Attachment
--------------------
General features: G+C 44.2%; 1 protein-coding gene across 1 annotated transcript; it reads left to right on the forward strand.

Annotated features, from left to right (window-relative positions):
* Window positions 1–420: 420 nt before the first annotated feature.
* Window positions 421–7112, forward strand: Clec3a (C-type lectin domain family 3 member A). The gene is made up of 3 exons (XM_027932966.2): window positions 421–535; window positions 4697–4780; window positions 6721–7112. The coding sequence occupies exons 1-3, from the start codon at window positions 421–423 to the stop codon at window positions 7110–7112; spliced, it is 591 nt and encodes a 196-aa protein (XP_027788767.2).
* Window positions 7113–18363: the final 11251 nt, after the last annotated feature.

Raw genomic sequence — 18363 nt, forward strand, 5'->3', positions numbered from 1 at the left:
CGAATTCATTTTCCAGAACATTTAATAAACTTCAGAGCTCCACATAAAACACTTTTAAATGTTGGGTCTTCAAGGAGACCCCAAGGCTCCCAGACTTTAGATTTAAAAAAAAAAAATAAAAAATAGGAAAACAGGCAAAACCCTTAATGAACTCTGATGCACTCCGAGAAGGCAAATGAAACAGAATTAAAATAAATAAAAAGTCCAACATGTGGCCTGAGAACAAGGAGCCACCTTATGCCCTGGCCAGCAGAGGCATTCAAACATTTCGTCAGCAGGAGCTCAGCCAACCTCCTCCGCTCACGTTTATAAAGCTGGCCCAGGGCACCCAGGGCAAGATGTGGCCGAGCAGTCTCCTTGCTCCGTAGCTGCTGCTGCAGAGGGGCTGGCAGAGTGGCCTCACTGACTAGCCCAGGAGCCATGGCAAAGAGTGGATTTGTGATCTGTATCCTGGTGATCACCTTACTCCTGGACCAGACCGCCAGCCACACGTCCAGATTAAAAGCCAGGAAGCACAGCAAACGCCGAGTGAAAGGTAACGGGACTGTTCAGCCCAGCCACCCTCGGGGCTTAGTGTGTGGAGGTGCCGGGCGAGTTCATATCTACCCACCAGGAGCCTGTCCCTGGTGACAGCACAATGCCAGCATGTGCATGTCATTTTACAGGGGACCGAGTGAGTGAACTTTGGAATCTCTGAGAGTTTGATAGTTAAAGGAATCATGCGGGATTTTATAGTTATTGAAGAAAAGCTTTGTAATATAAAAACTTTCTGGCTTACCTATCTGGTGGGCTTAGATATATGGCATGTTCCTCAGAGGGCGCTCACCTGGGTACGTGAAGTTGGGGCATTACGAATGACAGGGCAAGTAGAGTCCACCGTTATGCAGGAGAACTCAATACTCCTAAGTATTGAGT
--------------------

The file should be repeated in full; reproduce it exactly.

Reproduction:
General features: G+C 44.2%; 1 protein-coding gene across 1 annotated transcript; it reads left to right on the forward strand.

Annotated features, from left to right (window-relative positions):
* Window positions 1–420: 420 nt before the first annotated feature.
* Window positions 421–7112, forward strand: Clec3a (C-type lectin domain family 3 member A). The gene is made up of 3 exons (XM_027932966.2): window positions 421–535; window positions 4697–4780; window positions 6721–7112. The coding sequence occupies exons 1-3, from the start codon at window positions 421–423 to the stop codon at window positions 7110–7112; spliced, it is 591 nt and encodes a 196-aa protein (XP_027788767.2).
* Window positions 7113–18363: the final 11251 nt, after the last annotated feature.

Raw genomic sequence — 18363 nt, forward strand, 5'->3', positions numbered from 1 at the left:
CGAATTCATTTTCCAGAACATTTAATAAACTTCAGAGCTCCACATAAAACACTTTTAAATGTTGGGTCTTCAAGGAGACCCCAAGGCTCCCAGACTTTAGATTTAAAAAAAAAAAATAAAAAATAGGAAAACAGGCAAAACCCTTAATGAACTCTGATGCACTCCGAGAAGGCAAATGAAACAGAATTAAAATAAATAAAAAGTCCAACATGTGGCCTGAGAACAAGGAGCCACCTTATGCCCTGGCCAGCAGAGGCATTCAAACATTTCGTCAGCAGGAGCTCAGCCAACCTCCTCCGCTCACGTTTATAAAGCTGGCCCAGGGCACCCAGGGCAAGATGTGGCCGAGCAGTCTCCTTGCTCCGTAGCTGCTGCTGCAGAGGGGCTGGCAGAGTGGCCTCACTGACTAGCCCAGGAGCCATGGCAAAGAGTGGATTTGTGATCTGTATCCTGGTGATCACCTTACTCCTGGACCAGACCGCCAGCCACACGTCCAGATTAAAAGCCAGGAAGCACAGCAAACGCCGAGTGAAAGGTAACGGGACTGTTCAGCCCAGCCACCCTCGGGGCTTAGTGTGTGGAGGTGCCGGGCGAGTTCATATCTACCCACCAGGAGCCTGTCCCTGGTGACAGCACAATGCCAGCATGTGCATGTCATTTTACAGGGGACCGAGTGAGTGAACTTTGGAATCTCTGAGAGTTTGATAGTTAAAGGAATCATGCGGGATTTTATAGTTATTGAAGAAAAGCTTTGTAATATAAAAACTTTCTGGCTTACCTATCTGGTGGGCTTAGATATATGGCATGTTCCTCAGAGGGCGCTCACCTGGGTACGTGAAGTTGGGGCATTACGAATGACAGGGCAAGTAGAGTCCACCGTTATGCAGGAGAACTCAATACTCCTAAGTATTGAGT